When determining an optimum inversion scheme it is an informative exercise to examine the response functions of the observed spectral lines (Del Toro Iniesta & Ruiz Cobo 1996). Response functions are a tool that allow us to understand the extent to which we can evaluate any quantity from an inversion and they can be analytically derived by SIR. We employ SIR in synthesis mode to produce synthetic Stokes profiles from the FALC model atmosphere, for all five spectral lines, fixing γ and ϕ at 45° and B at 300 G. Figure A.1 shows the response functions of B, T and vLOS in optical depth and wavelength. We find that maximum response to B is found at an optical depth of log τ5000 Å = −0.6. The position of this maximum is invariant whether we integrate across all Stokes vectors, or Stokes I and the polarized vectors separately. Further, this response is over a narrow range, with 75% of the response to B (and γ, although not shown) located between log τ5000 Å = 0.0 and log τ5000 Å = −1.5. In SIR, nodes must be evenly spaced throughout the atmosphere. With such narrow response functions, there is therefore little to gain by the introduction of gradients to B (or γ). Further, as we are inverting unresolved magnetic structures and weak profiles, we elect to keep the number of free parameters minimized as we wish to prevent over-interpretation. From the response functions, we also determine, by incrementally increasing B, that the importance of Stokes I relative to Stokes Q, U or V increases as B increases, underlining the importance of both Stokes I and the polarized vectors to field strength in a fully magnetized plasma. Evidently, the continuum of Stokes I dominates the response to T, and the maximum response of Stokes I to T is found deep in the photosphere at an optical depth of log τ5000 Å = 0.4. This spectral region is therefore a useful diagnostic for temperature in the deep photosphere (Borrero et al. 2017). However, at wavelengths containing absorption lines the response of Stokes I to T is stronger higher in the atmosphere and the response of Stokes V to T is stronger lower in the atmosphere. There is some evidence that the lines are responsive to perturbations in vLOS deep in the atmosphere (Milić et al. 2019), but we do not investigate this as it would require precise placement of nodes at given optical depths and SIR does not have the required functionality. Nevertheless it is clear that including all five lines can help constrain the inversion; for example, the response of Stokes I to vLOS is strongest in the 15662.02 Å line, but the response of Stokes V to vLOS is strongest in the 15648.52 Å line. We do not expect to strongly constrain the atmosphere beyond log τ5000 Å = −2.0.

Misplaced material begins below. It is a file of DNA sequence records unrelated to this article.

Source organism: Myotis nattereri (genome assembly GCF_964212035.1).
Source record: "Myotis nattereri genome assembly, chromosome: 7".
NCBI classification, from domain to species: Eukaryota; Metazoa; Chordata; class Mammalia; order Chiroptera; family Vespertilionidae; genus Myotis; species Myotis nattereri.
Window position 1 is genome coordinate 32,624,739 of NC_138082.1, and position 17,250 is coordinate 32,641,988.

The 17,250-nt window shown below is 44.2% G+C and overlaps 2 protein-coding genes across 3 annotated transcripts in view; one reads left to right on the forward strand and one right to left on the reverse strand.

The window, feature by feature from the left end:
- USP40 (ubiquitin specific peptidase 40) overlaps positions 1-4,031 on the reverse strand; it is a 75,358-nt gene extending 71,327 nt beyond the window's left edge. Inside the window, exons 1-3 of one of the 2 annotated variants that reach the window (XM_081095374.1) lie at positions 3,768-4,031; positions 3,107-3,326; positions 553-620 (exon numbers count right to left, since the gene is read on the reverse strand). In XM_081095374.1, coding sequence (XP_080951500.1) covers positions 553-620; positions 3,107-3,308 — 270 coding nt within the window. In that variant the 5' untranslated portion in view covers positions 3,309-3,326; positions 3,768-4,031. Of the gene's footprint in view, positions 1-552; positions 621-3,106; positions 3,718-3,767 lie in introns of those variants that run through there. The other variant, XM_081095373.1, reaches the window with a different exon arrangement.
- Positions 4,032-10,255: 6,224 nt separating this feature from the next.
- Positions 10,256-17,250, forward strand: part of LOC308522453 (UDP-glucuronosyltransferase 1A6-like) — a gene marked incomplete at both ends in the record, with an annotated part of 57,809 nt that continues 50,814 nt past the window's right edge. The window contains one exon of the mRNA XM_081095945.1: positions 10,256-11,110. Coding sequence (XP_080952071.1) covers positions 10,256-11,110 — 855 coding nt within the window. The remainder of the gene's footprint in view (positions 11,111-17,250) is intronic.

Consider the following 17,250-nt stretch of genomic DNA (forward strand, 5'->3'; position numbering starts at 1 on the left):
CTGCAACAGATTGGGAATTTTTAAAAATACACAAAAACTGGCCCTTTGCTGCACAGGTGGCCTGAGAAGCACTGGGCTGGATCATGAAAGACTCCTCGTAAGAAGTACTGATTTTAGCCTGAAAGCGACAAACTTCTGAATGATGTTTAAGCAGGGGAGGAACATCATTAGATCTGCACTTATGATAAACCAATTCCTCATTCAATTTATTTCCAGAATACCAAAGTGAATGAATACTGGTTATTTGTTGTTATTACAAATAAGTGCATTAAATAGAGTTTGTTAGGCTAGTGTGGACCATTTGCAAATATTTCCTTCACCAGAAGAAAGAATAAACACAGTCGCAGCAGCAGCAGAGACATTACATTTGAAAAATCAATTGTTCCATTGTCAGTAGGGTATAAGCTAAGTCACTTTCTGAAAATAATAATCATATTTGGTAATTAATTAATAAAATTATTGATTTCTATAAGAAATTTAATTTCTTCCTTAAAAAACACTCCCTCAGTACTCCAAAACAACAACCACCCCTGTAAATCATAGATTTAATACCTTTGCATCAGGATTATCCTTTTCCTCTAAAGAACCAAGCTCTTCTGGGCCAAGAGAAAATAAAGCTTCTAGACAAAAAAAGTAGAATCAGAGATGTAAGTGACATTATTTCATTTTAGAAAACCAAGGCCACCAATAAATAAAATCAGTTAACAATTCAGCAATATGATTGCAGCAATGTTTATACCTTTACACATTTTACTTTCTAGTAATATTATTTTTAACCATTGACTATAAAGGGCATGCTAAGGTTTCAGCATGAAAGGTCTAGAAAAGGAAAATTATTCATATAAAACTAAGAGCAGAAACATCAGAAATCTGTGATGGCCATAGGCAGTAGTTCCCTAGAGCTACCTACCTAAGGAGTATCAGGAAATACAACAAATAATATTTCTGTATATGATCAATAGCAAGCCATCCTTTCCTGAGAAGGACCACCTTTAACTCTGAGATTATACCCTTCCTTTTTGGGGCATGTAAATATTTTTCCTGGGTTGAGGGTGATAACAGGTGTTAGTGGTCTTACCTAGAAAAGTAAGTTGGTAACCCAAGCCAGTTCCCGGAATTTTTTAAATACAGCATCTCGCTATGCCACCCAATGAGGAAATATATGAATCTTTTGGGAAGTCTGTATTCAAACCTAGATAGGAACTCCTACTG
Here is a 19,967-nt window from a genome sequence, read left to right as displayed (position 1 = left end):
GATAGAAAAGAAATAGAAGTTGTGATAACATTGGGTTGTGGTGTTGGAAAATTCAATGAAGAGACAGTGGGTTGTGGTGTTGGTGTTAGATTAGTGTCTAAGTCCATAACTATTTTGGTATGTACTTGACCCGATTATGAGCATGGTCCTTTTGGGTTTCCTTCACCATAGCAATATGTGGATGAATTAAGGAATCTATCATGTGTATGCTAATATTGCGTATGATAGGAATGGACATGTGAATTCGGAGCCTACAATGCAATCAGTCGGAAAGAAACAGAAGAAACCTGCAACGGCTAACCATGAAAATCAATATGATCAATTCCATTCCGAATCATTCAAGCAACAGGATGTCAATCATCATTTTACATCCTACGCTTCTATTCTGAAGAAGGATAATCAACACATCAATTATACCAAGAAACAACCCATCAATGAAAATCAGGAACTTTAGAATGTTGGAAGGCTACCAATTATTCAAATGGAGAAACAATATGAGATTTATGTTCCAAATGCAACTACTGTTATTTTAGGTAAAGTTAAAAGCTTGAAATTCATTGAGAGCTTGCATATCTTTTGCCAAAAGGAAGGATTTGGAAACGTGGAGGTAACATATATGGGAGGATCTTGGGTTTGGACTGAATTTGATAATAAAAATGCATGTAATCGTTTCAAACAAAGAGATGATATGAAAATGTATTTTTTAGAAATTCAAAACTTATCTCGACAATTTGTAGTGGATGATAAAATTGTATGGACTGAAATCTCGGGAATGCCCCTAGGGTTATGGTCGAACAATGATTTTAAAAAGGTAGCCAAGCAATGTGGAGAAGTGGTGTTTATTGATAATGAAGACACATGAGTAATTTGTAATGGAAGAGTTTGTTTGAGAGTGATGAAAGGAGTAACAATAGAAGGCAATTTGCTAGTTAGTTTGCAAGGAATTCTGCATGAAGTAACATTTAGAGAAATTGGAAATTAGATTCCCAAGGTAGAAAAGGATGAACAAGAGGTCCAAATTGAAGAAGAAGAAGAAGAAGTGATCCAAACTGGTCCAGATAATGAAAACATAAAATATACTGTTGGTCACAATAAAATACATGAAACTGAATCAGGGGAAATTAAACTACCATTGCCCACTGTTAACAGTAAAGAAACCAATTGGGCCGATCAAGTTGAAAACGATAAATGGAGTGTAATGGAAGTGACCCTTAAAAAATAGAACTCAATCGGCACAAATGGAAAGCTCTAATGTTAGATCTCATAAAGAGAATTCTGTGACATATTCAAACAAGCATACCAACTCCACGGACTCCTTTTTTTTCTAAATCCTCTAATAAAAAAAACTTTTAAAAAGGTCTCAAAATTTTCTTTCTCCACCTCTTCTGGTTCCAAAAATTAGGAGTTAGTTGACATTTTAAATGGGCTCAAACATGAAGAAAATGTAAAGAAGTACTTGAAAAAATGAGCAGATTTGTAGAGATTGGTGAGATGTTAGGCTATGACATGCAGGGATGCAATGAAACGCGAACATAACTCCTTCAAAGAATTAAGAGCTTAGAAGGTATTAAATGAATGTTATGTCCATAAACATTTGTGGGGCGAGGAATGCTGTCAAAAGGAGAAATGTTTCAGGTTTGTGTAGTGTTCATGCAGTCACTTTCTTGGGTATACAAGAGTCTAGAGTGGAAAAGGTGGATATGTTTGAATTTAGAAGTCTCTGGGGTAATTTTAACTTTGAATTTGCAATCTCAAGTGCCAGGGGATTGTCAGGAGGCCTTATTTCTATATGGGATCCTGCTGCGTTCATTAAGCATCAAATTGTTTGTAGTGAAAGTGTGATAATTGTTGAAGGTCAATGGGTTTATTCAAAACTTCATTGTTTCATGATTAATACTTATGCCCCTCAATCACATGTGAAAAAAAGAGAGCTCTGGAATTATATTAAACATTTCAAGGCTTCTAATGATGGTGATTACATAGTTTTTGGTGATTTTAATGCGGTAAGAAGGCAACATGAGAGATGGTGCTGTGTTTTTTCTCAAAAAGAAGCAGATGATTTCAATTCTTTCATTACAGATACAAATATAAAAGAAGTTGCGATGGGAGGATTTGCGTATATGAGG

thumbnail Fig. A.1.

Response functions of Stokes I and V to vLOS, B and T in wavelength and optical depth, τ. Each response function is normalized with respect to the maximum absolute value. The dashed horizontal line emphasizes the location of log τ5000 Å = 0. These response functions were computed by SIR, using profiles produced in synthesis mode from a FALC model atmosphere with γ and ϕ fixed at 45°, B at 300 G and vLOS at 0 km s−1.

Appendix B: Weak field approximation

The broadening produced by the Zeeman effect relative to the broadening due to thermal motions, encompassed by the parameter λB/λd, provides three regimes in which magnetic fields may be characterized: weak fields (i.e. λB/λd ≪ 1), strong fields (i.e. λB/λd ≫ 1) and a transitional intermediate case (i.e. λB/λd ≈ 1). Further, it is necessary to distinguish each case by the degree to which they are spatially resolved, quantified by α (α = 1 when fully resolved). When the Zeeman splitting is negligible relative to the Doppler width of a line, when λB/λd ≪ 1, and when B, γ, ϕ and vLOS are invariant with height (i.e. no gradients) in the formation region of the line, we can say a given line is in the weak field regime when

(B.1)

where M is the mass of the species and k is the Boltzmann constant. For the Fe line at 15648.52 Å and assuming vmic = 1 km s−1, we estimate a weak field regime limit of around 270 G for a typical photospheric temperature of 6500 K. On the other hand, when the Zeeman splitting is larger than the Doppler width, when λB/λd ≫ 1, through Eq. (1) we can measure B directly from the separation of the σ-lobes of the polarized Stokes vectors. We refer to this as the strong field approximation (SFA). Series expansion of the absorption matrix allows the following expression for Stokes V to be derived (Jefferies et al. 1989; Landi Degl’Innocenti & Landolfi 2004):